Nic Hunter took over as mayor of Lake Charles in July 2017 following longtime, popular mayor Randy Roach, who retired.
Just one month later, Hurricane Harvey hit. Then COVID-19 arrived in March 2020, with its variants continuing today. Hurricane Laura struck in August 2020, followed by Hurricane Delta in October 2020, and then a serious winter storm in February 2021.
Hunter’s tireless efforts against anything Mother Nature threw at the city earned him a second term; he won with 74% of the vote in March.
Lake Charles was promised support by two presidents, but when Congress finally acted, it approved too little to cover the area’s vast needs.
“The amount of money that will eventually filter down to those who need it in southwest Louisiana is a pittance compared to the disaster relief packages that have come to other communities,” Hunter said recently. “We’ve had a lackluster response from the federal government, but I am proud of the people in southwest Louisiana. I give them the lion’s share of the credit for the recovery we have achieved so far.”
The housing situation, which Hunter called “dire,” tops the city's list of challenges. Aid is trickling in slowly, with $11.3 million for low and moderate-income homeowners available from the city and state while the $595 million that Congress approved for the 2020 storms works its way through the federal bureaucracy. Still more is needed, and Gov. John Bel Edwards is seeking another $700 million.
Also key to bringing back Lake Charles is Hunter’s steady focus on infrastructure and economic development.
Making good on his promise to “turn dirt on the lakefront,” he announced Port Wonder, a $20 million-plus science and nature center and state-of-the-art children’s museum, made possible by funding from dozens of public and private partners. Groundbreaking last June has already proved to be a catalyst. An additional lakefront investment, Crying Eagle Brewery, will break ground on a restaurant and micro-brewery in the first quarter of this year.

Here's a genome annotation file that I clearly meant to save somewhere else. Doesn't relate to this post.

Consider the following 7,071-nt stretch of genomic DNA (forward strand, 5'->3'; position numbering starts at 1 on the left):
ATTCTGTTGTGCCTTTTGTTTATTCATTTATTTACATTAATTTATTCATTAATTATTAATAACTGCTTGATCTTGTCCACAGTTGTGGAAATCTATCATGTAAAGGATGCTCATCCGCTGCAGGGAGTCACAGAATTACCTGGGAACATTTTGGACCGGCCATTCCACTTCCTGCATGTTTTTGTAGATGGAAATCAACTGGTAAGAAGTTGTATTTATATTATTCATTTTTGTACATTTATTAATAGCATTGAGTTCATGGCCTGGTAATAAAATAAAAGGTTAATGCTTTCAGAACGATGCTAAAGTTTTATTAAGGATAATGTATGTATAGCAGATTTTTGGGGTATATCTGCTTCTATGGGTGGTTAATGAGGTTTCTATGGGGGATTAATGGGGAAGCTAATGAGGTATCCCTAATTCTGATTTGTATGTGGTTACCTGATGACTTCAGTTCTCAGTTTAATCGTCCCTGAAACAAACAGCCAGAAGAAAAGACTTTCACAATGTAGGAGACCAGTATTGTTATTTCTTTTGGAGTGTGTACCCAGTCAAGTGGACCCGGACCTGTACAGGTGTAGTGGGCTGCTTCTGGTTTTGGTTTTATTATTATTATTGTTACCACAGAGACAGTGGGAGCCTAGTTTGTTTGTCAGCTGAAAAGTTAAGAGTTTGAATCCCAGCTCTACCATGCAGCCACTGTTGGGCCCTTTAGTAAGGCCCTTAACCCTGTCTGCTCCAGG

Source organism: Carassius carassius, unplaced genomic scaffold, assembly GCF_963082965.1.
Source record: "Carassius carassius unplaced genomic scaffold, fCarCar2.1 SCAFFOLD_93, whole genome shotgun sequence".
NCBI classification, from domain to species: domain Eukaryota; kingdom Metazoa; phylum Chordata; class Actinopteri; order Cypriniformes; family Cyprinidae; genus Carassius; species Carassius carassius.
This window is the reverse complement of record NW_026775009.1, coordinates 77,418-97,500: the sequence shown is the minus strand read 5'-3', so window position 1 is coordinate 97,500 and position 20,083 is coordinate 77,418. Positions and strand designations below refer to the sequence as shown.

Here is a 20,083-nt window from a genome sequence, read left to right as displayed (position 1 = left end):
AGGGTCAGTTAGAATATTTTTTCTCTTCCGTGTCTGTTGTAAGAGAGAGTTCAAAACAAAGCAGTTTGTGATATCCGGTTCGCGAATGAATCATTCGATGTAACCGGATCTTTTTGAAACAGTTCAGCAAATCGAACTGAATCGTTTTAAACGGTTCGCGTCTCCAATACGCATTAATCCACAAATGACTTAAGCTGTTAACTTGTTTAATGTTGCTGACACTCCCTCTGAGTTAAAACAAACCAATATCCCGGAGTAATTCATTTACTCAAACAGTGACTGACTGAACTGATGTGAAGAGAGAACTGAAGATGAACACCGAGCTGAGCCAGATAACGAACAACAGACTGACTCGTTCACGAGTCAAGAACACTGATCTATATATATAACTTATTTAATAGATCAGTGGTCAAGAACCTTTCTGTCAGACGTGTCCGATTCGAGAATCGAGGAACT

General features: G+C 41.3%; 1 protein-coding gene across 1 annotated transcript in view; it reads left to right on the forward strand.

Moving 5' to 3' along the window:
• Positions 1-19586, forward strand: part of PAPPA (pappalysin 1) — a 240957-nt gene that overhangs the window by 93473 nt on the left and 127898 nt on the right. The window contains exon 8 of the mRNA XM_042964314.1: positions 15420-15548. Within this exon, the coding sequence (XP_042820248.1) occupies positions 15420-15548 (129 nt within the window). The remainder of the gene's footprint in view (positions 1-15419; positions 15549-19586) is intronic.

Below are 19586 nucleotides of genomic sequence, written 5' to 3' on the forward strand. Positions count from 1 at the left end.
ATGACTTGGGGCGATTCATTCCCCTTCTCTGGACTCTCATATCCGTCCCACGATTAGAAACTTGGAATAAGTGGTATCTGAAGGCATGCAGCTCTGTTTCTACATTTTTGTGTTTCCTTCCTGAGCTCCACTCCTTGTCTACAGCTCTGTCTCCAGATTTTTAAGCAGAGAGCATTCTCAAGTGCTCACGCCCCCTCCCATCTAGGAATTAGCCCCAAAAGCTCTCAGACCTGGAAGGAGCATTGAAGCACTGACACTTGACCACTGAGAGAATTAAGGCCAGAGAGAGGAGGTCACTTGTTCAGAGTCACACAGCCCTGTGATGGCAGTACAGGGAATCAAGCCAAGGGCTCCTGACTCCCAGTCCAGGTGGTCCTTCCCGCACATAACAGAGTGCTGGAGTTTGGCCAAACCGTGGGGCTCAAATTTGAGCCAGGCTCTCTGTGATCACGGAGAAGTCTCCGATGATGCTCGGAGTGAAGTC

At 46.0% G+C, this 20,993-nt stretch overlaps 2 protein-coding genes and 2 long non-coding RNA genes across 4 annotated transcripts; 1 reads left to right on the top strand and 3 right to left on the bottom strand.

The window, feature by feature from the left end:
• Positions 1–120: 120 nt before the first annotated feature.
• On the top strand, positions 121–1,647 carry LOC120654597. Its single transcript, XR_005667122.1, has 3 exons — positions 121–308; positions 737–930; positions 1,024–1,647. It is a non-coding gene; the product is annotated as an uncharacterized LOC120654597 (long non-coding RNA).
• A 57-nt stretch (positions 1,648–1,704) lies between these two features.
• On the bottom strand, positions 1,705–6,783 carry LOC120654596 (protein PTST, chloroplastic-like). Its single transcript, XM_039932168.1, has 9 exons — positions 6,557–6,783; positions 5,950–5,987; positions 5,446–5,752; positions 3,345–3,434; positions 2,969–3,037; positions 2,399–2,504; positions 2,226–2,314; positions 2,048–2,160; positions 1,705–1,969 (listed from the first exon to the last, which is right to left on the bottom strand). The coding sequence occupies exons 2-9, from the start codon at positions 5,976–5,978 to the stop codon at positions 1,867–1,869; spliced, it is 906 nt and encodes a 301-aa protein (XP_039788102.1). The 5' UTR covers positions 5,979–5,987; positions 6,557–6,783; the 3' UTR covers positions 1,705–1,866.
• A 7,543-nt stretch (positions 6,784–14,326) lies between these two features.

City leaders joined Edwards in January 2021 for a ribbon-cutting in the Nellie Lutcher Cultural District for Acadian Ambulance’s regional headquarters and National EMS Academy. This project, which started prior to Hurricane Laura, transformed a vacant auto parts store that sat in disrepair for decades.
Hunter’s work with three economic development districts for an underserved community along the I-10 corridor in Lake Charles was a game-changer. It attracted a new location for a longtime Lake Charles small business, AA Billiards. Nellie Lutcher Memorial Park and several unannounced businesses are planned for this area, which hasn’t seen such robust economic activity in decades.
An image that fixed in Hunter’s mind immediately after the hurricanes was of missing trees in front of Our Lady Queen of Heaven Church on Lake Street.
“Planting new trees is another necessary step in rebuilding after hurricanes Laura and Delta,” he said.
Firestone Polymers and Resource Environmental Solutions donated more than 350 trees to kick off the start of ReTreeLC. Firestone and city employees volunteered to also plant native grasses at Hillcrest, Grace & Medora, and Buddy Prejean city parks. ReTreeLC will be ongoing throughout 2022.
Hunter wants to do a tree giveaway in April, with Firestone Polymers providing the trees.
“We want to encourage people to plant the right types of trees, to plant them in the right fashion, and to plant them in the right location,” he said.
Trees give off oxygen and clean the air, reduce the amount of stormwater runoff and erosion, and provide food, protection, and homes for birds and mammals. Trees are beautiful and a necessary part of a healthy environment.
Trees are the perfect symbol for a mayor fighting to rebuild a great city.